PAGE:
This schedule of recommended immunizations may vary depending upon where you live, your child’s health, the type of vaccine. Some of the vaccines may be given as part of a combination vaccine so that a child gets fewer shots. Talk with your doctor about which vaccines your kids should receive.
HepB: Hepatitis B vaccine; ideally, the first dose is given at birth, but kids not previously immunized can get it at any age.
HepB: Second dose should be administered 1 to 2 months after the first dose.
DTaP: Diphtheria, tetanus, and acellular pertussis vaccine
Hib: Haemophilus influenzae type b vaccine
IPV: Inactivated poliovirus vaccine
PCV: Pneumococcal conjugate vaccine
RV: Rotavirus vaccine
Hib: This third dose may be needed, depending on the brand of vaccine used in previous Hib immunizations.
RV: This third dose may be needed, depending on the brand of vaccine used in previous RV immunizations.
6 months and annually
Influenza (Flu): The flu vaccine is recommended every year for children 6 months and older:
Kids younger than 9 who get the flu vaccine for the first time (or who have only had one dose before July 2017) will get it in two separate doses at least a month apart.
Those younger than 9 who have had at least two doses of flu vaccine previously (in the same or different seasons) will only need one dose.
Kids older than 9 only need one dose.
The vaccine is given by injection with a needle (the flu shot). The nasal spray form that was available in the past is not currently recommended because it was not found to be effective enough in recent years.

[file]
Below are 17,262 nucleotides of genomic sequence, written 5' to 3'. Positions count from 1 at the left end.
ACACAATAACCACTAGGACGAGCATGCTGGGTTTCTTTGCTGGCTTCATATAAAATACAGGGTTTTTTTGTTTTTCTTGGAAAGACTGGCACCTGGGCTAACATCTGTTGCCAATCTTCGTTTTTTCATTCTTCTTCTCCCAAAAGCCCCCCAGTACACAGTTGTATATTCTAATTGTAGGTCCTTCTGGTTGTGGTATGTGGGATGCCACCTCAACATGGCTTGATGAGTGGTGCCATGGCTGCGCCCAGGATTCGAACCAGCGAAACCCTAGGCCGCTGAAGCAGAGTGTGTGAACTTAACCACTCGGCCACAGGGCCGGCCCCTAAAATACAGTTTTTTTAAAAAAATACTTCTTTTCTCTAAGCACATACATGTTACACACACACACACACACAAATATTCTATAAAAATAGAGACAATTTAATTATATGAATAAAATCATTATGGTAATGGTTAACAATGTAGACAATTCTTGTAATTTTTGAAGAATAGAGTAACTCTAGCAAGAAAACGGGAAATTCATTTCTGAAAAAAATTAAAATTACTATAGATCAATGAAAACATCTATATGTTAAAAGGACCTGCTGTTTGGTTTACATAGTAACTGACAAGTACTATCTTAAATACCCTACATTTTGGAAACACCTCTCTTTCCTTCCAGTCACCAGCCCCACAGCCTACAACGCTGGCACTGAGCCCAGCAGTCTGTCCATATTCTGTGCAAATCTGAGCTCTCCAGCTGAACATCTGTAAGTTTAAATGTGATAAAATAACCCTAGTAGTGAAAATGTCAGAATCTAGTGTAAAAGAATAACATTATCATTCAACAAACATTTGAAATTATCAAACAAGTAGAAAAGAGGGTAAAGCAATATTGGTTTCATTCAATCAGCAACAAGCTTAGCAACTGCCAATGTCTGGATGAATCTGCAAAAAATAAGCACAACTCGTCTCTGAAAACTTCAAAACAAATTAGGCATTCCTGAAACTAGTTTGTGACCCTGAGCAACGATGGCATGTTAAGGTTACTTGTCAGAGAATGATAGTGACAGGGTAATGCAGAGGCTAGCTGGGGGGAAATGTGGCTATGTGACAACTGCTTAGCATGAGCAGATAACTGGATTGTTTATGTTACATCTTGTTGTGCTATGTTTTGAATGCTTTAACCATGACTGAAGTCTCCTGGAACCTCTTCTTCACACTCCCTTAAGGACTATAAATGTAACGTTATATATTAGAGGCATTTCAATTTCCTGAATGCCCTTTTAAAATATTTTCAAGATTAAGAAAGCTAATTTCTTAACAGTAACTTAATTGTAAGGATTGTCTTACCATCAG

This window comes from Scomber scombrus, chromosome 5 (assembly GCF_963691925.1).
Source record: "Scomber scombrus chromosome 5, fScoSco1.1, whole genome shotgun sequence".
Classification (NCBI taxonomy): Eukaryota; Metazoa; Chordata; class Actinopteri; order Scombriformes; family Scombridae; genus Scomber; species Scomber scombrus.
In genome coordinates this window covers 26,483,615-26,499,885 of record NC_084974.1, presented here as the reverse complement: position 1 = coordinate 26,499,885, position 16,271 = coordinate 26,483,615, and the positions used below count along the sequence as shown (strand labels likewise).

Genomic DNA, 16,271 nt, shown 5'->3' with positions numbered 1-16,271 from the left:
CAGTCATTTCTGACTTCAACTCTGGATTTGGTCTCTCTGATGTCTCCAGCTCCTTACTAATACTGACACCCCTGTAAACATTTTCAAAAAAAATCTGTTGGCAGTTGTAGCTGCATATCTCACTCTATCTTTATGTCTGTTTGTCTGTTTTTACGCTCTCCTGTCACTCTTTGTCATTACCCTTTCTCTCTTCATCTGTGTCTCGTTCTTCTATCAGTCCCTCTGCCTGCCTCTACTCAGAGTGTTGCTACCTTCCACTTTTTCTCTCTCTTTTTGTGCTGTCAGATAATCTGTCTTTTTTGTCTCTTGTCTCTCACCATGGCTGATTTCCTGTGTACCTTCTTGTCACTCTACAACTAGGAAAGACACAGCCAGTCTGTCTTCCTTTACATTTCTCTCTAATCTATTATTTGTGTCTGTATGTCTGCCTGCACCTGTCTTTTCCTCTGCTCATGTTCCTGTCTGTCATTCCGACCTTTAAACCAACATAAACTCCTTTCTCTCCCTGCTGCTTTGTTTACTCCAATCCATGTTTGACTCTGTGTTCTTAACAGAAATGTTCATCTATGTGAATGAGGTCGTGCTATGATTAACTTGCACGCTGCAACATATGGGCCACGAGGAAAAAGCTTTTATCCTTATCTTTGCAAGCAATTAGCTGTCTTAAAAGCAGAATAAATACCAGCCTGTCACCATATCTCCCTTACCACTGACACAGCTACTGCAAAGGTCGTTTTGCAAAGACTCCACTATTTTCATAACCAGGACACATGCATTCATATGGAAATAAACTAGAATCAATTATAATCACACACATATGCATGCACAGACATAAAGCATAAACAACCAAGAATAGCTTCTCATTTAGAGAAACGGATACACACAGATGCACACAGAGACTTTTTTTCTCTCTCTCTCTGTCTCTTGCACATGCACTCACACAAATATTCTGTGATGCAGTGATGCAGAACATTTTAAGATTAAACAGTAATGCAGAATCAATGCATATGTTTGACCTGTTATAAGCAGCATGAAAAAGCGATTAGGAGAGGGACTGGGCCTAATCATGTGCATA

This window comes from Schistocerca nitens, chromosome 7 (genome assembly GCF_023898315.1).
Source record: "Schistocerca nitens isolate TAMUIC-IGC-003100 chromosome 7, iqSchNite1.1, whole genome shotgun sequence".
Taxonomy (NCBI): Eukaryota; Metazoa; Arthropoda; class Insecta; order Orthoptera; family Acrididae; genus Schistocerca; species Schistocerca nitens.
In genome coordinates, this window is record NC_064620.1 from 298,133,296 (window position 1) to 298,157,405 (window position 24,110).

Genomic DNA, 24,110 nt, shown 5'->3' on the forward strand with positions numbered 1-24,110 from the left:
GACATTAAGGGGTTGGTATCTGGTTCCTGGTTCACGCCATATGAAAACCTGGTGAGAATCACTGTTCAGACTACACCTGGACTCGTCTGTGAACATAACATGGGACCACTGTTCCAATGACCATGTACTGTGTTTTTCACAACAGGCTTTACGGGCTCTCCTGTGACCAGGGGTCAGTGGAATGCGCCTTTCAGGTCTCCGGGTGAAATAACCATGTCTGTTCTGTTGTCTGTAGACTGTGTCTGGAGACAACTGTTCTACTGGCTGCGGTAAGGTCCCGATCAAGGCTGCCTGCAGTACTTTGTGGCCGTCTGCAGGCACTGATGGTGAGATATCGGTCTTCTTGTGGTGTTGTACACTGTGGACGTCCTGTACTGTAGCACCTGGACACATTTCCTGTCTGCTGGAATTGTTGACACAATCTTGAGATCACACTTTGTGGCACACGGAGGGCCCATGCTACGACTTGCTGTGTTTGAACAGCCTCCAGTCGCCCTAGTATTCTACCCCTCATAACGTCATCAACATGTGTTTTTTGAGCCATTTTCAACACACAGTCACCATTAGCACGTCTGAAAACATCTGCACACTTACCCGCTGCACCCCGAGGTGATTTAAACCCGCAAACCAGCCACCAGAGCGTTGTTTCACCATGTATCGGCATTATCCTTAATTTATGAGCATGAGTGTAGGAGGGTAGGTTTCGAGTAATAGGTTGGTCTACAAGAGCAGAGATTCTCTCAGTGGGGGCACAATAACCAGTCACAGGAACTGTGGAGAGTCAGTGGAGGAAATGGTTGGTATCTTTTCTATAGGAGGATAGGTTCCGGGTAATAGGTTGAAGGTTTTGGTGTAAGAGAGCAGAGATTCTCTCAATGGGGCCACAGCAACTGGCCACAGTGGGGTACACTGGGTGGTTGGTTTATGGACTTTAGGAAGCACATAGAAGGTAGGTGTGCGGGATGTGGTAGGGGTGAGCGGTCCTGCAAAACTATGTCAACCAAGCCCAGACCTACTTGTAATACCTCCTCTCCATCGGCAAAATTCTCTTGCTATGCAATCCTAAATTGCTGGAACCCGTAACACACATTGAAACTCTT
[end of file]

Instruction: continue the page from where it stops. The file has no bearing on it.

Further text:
MMR: Measles, mumps, and rubella (German measles) vaccine
HepA: Hepatitis A vaccine; given as two shots at least 6 months apart
HPV: Human papillomavirus vaccine, given in two shots over a 6- to 12-month period. It can be given as early as age 9. For teens and young adults ages 15–26, it is given in three shots over 6 months. It’s recommended for both girls and boys to prevent genital warts and certain types of cancer.
Tdap: Tetanus, diphtheria, and pertussis booster. Also recommended during each pregnancy a woman has.
Meningococcal conjugate vaccine: And a booster dose is recommended at age 16.
Meningococcal B vaccine (MenB): The MenB vaccine may be given to kids and teens in two or three doses, depending on the brand. Unlike the meningococcal conjugate vaccine, which is recommended, the MenB vaccine is given at the discretion of the doctor.
HepA is also recommended for kids 2 years and older and adults who are at high risk for the disease. This includes people who live in, travel to, or adopt children from locations with high rates of hepatitis A; people with clotting disorders; and people with chronic liver disease. The vaccine also can be given to anyone who desires immunity to the disease, and is useful for staff at childcare facilities or schools where they may be at risk of exposure.
The MMR vaccine can be given to babies as young as 6 months old if they will be traveling internationally. These children should still be given the recommended routine doses at 12–15 months and 4–6 years of age.
The flu vaccine is especially important for kids who are at risk for health problems from the flu. High-risk groups include, but aren’t limited to, kids younger than 5 years old and those with chronic medical conditions, such as asthma, heart problems, sickle cell disease, diabetes, or HIV.
The meningococcal vaccines can be given to kids as young as 6 weeks old (depending on the type of vaccine) who are at risk of getting a meningococcal infection, such as meningitis. This includes children with certain immune disorders. Kids who live in (or will be traveling to) countries where meningitis is common, or where there is an outbreak, should also receive a vaccine.
Pneumococcal vaccines also can be given to older kids (age 2 and up) who have conditions that affect their immune systems, such as asplenia or HIV infection, or other conditions, like a cochlear implant, chronic heart disease or chronic lung disease.